True, $3 trillion is serious money. It represents a tripling in the size of the Fed’s balance sheet since 2008, before the U.S. central bank unleashed the first round of its aggressive campaign of so-called quantitative easing. It is now on round three, and has committed to keep buying bonds until it spies a substantial improvement in the outlook for the labor market.

But as a percentage of GDP (gross domestic product), the Fed’s balance sheet is still smaller  than those of the Bank of Japan, European Central Bank, and Bank of England, notching under 20 percent of GDP compared with over 30 percent of GDP for both the BOJ and ECB.

Market/economy disconnect?

Italy comes to the market with a five- and 10-year bond auction today and, continuing the early year theme, yields are expected to fall with demand healthy. It could raise up to 6.5 billion euros. A sale of six-month paper on Tuesday was snapped up at a yield of just 0.73 percent. Not only is the bond market unfazed by next month’s Italian elections, which could yet produce a chaotic aftermath, neither is it bothered by the scandal enveloping the world’s oldest bank, Monte dei Paschi, which is deepening by the day.

Even before this week (it also sold nearly 7 billion euros of debt on Monday), Italy had already shifted 10 percent of its annual funding needs. Clearly it, and Spain, is off to a flying start which removes a lot of potential market pressure.

But the disconnect with the miserable state of the two countries’ economies should still give pause for thought. Flash Q4 Spanish GDP figures, out later, are forecast to show its economy contracted by a further 0.6 percent in the last three months of the year, with absolutely no end to recession in sight. That looks like a good opportunity to detail the state of the Spanish economy and how it could yet push Madrid towards seeking outside help. Italian business confidence data are also due.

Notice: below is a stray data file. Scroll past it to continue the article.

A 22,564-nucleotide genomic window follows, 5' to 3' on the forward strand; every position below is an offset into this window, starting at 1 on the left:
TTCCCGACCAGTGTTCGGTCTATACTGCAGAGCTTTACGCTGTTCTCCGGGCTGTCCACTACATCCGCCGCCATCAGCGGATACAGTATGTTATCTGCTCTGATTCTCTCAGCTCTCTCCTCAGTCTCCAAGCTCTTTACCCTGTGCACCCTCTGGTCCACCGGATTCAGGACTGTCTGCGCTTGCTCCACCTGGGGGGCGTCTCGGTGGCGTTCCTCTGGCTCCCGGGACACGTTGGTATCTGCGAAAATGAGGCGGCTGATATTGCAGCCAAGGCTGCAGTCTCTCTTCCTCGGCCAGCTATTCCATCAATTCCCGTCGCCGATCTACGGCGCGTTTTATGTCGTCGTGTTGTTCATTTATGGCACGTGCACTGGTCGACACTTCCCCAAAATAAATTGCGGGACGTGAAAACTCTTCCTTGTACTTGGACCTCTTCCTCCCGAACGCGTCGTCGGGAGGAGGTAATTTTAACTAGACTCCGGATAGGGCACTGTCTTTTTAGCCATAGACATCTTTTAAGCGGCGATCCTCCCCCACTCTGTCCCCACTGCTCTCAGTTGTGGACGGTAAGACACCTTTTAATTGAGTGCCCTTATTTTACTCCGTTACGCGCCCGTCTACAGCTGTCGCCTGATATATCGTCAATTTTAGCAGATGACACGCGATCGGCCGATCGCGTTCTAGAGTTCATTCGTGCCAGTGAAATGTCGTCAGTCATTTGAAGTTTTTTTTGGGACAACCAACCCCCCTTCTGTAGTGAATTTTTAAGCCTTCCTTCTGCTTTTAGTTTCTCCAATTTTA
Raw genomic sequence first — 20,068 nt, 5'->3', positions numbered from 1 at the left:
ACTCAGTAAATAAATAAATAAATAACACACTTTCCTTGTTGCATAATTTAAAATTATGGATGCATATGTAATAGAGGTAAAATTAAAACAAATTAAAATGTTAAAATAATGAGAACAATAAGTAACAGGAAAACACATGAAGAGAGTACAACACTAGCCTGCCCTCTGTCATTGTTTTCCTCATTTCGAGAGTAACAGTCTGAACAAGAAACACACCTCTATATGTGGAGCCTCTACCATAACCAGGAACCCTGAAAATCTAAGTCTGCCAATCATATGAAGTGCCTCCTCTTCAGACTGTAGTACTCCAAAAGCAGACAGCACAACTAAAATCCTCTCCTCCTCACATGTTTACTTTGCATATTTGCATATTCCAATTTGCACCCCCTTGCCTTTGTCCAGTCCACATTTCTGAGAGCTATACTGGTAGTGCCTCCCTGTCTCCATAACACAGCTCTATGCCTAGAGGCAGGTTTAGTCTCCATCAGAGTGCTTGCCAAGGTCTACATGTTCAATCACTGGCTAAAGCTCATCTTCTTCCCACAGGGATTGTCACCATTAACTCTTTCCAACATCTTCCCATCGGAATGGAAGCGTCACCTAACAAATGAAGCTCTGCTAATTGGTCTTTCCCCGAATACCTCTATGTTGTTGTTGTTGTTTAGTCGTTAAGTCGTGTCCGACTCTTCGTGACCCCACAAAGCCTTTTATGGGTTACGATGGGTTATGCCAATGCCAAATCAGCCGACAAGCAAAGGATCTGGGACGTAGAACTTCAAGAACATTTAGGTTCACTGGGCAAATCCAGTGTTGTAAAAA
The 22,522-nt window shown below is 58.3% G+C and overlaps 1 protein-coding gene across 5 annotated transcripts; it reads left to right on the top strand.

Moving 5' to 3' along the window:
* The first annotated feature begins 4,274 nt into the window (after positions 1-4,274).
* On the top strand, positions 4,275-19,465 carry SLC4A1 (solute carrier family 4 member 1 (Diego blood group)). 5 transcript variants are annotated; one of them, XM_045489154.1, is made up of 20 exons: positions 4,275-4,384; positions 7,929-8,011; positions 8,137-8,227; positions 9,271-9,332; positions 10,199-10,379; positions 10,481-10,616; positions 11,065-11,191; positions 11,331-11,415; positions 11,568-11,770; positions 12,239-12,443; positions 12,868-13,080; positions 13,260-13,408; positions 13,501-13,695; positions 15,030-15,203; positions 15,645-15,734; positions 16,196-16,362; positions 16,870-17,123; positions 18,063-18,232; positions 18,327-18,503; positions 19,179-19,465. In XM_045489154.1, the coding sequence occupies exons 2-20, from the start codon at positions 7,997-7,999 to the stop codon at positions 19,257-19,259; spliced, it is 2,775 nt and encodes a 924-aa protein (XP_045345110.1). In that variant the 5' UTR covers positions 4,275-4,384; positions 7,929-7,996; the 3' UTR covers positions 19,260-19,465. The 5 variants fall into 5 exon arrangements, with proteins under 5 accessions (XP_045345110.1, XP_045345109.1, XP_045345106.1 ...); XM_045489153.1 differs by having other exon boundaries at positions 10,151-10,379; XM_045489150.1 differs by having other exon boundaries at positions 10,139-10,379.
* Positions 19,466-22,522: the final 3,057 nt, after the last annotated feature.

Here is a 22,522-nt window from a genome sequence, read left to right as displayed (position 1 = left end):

The dangers of a bloated ECB balance sheet

Central balance sheets across the industrialized world have increased rapidly in response to the financial crisis, as recently noted on this blog. In Europe, the balance sheet of the ECB and the 17 national central banks that share the euro currency has grown to around 3 trillion euros after the ECB injected more than a trillion into the market in 3-year loans and loosened its collateral standards.

At above 30 percent of gross domestic product, the ECB’s balance sheet has overtaken that of the Bank of Japan, which has been grappling with deflation for some two decades and started from a much higher level. It is also bigger than that of the U.S. Federal Reserve, which has aggressively responded to two financial crises in five years by tripling the size of its balance sheet to nearly $3 trillion today.

Historically, a central bank’s job is to maintain price stability and the value of its currency. The ECB’s non-standard measures have aimed to do just that as the euro zone debt crisis threatened the viability of the euro currency. But a growing and deteriorating balance sheet also comes at a price.

Greek crisis: not as tragic as subprime

Markets are all over the Greek debt crisis this week and this will surely continue next week, but a stand-back analysis shows that the situation is not catastrophic and not as contagious as the U.S. subprime crisis when it comes to the impact on global markets.

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Christopher Probyn, chief economist at State Street Global Advisors, says the Greek crisis involves only tens of billions of dollars, as opposed to $3 trillion in the subprime saga.

Goldman Sachs says the ramifications of an outright default in Europe would be considerable yet far smaller than subprime.